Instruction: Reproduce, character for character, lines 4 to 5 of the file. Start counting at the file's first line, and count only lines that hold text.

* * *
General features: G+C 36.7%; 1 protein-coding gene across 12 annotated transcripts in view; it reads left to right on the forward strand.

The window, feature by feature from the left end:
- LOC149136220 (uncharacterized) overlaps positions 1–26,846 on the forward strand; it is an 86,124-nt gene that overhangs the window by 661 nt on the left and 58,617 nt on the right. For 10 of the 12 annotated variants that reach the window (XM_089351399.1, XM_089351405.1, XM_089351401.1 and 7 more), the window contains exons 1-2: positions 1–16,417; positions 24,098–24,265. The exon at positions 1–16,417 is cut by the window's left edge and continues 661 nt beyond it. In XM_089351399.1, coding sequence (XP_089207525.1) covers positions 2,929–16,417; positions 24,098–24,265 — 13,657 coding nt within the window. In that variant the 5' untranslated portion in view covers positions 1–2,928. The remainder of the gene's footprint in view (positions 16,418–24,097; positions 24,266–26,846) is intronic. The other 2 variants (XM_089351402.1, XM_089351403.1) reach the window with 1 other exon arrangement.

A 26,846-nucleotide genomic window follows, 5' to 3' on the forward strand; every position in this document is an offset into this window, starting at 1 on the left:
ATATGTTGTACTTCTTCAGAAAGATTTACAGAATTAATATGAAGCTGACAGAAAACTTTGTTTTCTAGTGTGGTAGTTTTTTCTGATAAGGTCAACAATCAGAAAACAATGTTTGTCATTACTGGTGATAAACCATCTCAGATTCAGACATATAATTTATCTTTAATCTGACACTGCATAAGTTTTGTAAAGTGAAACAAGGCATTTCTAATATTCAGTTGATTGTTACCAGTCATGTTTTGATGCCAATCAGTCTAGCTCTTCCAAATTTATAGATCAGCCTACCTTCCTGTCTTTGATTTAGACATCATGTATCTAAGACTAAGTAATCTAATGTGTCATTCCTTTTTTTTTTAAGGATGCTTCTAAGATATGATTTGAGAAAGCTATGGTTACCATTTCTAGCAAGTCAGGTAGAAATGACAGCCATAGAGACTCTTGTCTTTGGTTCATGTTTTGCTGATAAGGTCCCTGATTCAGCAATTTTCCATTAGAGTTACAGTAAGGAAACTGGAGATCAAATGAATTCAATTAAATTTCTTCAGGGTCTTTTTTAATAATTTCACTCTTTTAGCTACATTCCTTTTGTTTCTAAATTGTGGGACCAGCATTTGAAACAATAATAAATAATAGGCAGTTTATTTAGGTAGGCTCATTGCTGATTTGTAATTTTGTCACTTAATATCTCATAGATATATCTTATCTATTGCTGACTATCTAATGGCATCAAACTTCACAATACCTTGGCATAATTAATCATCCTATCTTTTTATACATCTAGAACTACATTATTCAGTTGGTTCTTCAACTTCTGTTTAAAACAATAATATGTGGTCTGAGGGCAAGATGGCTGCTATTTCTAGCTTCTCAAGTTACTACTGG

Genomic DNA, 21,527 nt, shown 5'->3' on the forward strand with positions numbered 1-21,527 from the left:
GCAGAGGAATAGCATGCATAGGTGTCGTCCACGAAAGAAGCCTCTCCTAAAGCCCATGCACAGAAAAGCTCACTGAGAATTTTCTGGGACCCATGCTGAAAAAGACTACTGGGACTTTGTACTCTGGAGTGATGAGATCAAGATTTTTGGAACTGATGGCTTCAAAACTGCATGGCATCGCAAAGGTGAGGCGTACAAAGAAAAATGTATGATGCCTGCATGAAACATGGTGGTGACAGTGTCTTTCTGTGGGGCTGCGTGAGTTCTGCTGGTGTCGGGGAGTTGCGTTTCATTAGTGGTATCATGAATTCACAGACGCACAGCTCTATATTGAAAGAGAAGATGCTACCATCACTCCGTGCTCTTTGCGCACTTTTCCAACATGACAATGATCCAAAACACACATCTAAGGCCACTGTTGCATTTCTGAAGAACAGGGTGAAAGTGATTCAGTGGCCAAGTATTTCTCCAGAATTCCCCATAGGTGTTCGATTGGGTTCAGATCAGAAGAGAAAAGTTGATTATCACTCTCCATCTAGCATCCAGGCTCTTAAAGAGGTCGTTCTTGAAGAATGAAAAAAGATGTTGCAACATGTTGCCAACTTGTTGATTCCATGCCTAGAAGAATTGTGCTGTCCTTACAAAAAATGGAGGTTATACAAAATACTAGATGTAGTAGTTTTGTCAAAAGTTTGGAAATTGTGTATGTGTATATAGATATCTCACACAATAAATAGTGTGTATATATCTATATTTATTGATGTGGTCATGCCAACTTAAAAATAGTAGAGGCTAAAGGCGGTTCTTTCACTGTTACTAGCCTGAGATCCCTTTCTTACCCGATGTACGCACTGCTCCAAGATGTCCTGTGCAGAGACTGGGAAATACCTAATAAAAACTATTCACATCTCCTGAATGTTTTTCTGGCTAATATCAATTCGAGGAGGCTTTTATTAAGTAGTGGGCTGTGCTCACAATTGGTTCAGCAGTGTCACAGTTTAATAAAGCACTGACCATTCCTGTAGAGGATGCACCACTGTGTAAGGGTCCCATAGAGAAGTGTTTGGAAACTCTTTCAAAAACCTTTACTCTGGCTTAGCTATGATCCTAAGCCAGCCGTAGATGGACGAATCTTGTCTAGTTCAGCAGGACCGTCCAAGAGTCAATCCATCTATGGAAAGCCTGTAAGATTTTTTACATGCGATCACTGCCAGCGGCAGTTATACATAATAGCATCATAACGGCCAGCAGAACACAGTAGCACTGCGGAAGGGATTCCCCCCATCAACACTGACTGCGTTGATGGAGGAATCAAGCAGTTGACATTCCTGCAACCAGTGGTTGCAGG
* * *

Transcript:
A 26,846-nucleotide genomic window follows, 5' to 3' on the forward strand; every position in this document is an offset into this window, starting at 1 on the left:
ATATGTTGTACTTCTTCAGAAAGATTTACAGAATTAATATGAAGCTGACAGAAAACTTTGTTTTCTAGTGTGGTAGTTTTTTCTGATAAGGTCAACAATCAGAAAACAATGTTTGTCATTACTGGTGATAAACCATCTCAGATTCAGACATATAATTTATCTTTAATCTGACACTGCATAAGTTTTGTAAAGTGAAACAAGGCATTTCTAATATTCAGTTGATTGTTACCAGTCATGTTTTGATGCCAATCAGTCTAGCTCTTCCAAATTTATAGATCAGCCTACCTTCCTGTCTTTGATTTAGACATCATGTATCTAAGACTAAGTAATCTAATGTGTCATTCCTTTTTTTTTTAAGGATGCTTCTAAGATATGATTTGAGAAAGCTATGGTTACCATTTCTAGCAAGTCAGGTAGAAATGACAGCCATAGAGACTCTTGTCTTTGGTTCATGTTTTGCTGATAAGGTCCCTGATTCAGCAATTTTCCATTAGAGTTACAGTAAGGAAACTGGAGATCAAATGAATTCAATTAAATTTCTTCAGGGTCTTTTTTAATAATTTCACTCTTTTAGCTACATTCCTTTTGTTTCTAAATTGTGGGACCAGCATTTGAAACAATAATAAATAATAGGCAGTTTATTTAGGTAGGCTCATTGCTGATTTGTAATTTTGTCACTTAATATCTCATAGATATATCTTATCTATTGCTGACTATCTAATGGCATCAAACTTCACAATACCTTGGCATAATTAATCATCCTATCTTTTTATACATCTAGAACTACATTATTCAGTTGGTTCTTCAACTTCTGTTTAAAACAATAATATGTGGTCTGAGGGCAAGATGGCTGCTATTTCTAGCTTCTCAAGTTACTACTGG